Turner disease is a lifelong condition that lacks a cure but with our renewed understanding of genetics, treatment options available nowadays have benefited the affected girls and women immensely.
The main goal of the treatment, in the case of the Turner patients, is directed towards increasing final height, induction of secondary sexual development and menarche.
Girls with Turner syndrome might also have or develop certain other related medical complications that might need to be treated and managed throughout life sometimes.
- Growth hormone supplementation is the standard treatment for increasing height. The height gain, at the end of treatment, is based on several factors such as age at which therapy was initiated, the duration of treatment and the dose of the hormone given.
Growth hormone supplementation should be started at the age of 4 or at the time of diagnosis of the disorder, whichever is earlier. It is now known that after 3-7 years of treatment, patients may be able to gain a height of about 8-10 cms. No side effects have been documented.
- Most patients require ovarian hormone therapy (estrogen, a female sex hormone). This should be started at around the age of 12 to 15 years to induce puberty and maintain a normal female endocrine status. It is also associated with the development of secondary sexual characteristics.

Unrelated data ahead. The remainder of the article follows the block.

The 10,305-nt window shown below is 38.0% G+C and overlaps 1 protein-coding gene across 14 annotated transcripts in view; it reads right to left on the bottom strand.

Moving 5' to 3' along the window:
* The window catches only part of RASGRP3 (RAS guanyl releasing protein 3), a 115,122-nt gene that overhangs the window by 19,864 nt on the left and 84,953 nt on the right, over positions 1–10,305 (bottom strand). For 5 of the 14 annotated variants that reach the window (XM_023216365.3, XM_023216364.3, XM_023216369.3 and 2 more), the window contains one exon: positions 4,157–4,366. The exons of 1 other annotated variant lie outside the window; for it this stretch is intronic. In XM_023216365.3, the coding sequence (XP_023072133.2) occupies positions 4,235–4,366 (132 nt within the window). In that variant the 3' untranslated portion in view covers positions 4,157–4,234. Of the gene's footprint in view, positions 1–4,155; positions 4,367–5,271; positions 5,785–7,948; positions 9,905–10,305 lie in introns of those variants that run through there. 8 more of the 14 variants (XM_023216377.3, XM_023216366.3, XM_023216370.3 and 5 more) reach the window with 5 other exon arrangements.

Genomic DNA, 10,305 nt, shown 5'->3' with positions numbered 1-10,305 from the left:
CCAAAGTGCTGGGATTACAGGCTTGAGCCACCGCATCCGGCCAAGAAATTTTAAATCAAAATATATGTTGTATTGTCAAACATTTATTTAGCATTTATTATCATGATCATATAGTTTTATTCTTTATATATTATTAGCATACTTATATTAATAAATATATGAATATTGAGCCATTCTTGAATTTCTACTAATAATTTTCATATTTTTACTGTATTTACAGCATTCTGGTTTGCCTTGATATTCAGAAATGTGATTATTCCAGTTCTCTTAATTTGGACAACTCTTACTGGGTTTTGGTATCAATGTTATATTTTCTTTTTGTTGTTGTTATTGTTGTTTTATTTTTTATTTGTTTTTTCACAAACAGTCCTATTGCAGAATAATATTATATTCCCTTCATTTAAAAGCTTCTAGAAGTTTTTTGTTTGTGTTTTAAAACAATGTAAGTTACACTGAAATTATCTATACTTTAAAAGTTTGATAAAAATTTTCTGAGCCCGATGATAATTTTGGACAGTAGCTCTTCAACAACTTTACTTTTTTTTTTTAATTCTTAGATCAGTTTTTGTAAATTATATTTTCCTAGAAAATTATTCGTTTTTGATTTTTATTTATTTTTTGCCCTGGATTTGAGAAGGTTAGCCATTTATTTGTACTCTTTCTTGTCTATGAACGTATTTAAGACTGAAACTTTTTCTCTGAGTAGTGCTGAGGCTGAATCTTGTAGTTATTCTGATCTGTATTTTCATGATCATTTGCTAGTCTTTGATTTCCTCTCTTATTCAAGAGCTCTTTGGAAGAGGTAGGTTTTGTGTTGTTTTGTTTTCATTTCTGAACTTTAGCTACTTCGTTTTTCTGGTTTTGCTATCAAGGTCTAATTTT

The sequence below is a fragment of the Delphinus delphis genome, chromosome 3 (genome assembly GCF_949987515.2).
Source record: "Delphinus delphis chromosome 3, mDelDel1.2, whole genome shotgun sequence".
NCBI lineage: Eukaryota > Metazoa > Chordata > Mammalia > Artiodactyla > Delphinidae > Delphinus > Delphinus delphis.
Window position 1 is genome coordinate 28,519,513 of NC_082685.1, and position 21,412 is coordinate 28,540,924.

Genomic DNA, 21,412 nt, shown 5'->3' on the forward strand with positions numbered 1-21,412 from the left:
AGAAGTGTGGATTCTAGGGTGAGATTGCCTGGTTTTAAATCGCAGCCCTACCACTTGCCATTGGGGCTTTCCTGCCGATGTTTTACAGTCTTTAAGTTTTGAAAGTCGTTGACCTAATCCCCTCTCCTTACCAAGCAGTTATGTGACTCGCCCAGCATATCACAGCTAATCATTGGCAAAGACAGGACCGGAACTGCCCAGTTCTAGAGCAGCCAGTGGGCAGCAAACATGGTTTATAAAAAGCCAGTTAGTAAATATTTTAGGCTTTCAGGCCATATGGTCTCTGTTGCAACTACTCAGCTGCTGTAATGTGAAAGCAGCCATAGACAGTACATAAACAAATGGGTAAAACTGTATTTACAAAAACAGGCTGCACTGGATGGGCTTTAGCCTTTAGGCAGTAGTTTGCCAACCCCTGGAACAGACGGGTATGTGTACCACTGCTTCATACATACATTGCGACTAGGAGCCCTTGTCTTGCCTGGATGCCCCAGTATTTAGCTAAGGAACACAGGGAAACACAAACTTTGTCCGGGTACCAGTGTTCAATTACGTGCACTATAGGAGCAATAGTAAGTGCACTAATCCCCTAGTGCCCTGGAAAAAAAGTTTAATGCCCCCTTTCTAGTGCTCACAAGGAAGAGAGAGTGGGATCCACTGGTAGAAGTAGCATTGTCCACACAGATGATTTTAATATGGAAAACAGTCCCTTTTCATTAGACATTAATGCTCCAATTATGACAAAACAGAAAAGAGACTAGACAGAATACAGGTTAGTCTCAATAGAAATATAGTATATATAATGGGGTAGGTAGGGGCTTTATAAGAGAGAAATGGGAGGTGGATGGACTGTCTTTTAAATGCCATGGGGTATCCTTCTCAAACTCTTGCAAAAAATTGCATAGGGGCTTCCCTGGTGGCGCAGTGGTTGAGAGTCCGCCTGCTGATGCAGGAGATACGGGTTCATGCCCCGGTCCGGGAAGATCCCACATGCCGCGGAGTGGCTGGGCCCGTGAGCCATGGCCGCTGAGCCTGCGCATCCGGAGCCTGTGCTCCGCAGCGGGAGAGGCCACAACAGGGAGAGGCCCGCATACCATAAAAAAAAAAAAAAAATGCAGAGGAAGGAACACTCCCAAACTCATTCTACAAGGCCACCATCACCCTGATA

- Hormone replacement therapy (HRT) is very important as it reduces the risk associated with ovarian failure, more specifically osteoporosis and heart failure. Regular monitoring of the hormone levels has to be done.
- With novel endeavors in the field of assisted reproduction, pregnancy has been made a possibility in these patients. In patients who menstruate spontaneously, more than 50% pregnancy rates have been reported. However, these patients are more prone to miscarriage and chromosomal abnormalities. Twinning is also more common. In the other group, where patients have only streak ovaries, pregnancy can be achieved through eggs obtained from donors.
- Cardiovascular: Heart valve abnormalities occur in 30% of girls with the syndrome. A surgery or periodic follow-ups with a heart specialist and regular ultrasounds or echocardiographs of the heart must be done.
- High blood pressure or hypertension is caused due to narrowing of the aorta. The narrowing can be surgically repaired or high blood pressure can be treated with drugs.